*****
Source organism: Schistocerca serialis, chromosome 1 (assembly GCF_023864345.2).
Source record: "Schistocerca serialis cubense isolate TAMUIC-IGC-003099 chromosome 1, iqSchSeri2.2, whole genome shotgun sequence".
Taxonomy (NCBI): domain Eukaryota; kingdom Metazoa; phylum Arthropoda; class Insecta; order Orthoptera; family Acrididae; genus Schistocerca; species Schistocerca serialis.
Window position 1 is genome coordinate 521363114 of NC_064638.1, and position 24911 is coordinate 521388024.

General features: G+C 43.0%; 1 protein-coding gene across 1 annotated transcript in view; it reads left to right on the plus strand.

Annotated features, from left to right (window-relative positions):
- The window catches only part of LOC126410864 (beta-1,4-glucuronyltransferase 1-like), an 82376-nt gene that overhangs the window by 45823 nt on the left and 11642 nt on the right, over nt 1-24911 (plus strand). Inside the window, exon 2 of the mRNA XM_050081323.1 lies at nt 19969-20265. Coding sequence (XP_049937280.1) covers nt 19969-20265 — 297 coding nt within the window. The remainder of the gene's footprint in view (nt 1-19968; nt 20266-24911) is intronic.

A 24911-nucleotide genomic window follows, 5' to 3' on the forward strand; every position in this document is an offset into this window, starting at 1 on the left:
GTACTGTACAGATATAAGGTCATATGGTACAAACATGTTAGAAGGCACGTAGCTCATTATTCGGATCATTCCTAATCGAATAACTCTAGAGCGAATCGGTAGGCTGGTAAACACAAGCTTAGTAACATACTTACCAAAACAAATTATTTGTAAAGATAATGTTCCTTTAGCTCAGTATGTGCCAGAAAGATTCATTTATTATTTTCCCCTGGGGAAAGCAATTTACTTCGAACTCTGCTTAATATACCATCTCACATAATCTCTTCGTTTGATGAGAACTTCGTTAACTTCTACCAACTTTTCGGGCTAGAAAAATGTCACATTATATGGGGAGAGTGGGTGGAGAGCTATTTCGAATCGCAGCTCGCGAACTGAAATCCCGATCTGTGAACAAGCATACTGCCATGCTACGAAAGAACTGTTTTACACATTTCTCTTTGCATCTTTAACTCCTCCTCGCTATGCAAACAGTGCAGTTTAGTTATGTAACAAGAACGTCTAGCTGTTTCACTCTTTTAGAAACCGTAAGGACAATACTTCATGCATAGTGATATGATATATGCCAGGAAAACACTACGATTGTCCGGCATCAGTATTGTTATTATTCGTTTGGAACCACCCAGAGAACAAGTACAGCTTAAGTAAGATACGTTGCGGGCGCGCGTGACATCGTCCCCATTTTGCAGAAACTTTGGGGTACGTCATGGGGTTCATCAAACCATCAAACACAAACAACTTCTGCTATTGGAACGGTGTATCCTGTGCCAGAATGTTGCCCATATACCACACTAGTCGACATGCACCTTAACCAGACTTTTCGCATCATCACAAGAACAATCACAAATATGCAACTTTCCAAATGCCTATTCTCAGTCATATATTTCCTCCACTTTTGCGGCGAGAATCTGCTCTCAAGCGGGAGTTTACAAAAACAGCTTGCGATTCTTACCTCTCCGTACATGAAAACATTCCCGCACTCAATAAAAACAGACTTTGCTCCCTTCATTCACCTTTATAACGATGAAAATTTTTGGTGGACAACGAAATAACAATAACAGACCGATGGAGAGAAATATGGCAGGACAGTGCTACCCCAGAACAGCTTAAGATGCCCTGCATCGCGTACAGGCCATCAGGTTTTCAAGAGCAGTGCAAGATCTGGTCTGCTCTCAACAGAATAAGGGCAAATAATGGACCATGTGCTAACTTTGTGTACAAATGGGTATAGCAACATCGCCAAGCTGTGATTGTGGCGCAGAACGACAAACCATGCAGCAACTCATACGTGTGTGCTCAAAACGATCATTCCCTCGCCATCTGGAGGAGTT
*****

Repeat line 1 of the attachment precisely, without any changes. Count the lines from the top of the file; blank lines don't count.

Source organism: Schistocerca serialis, chromosome 1 (assembly GCF_023864345.2).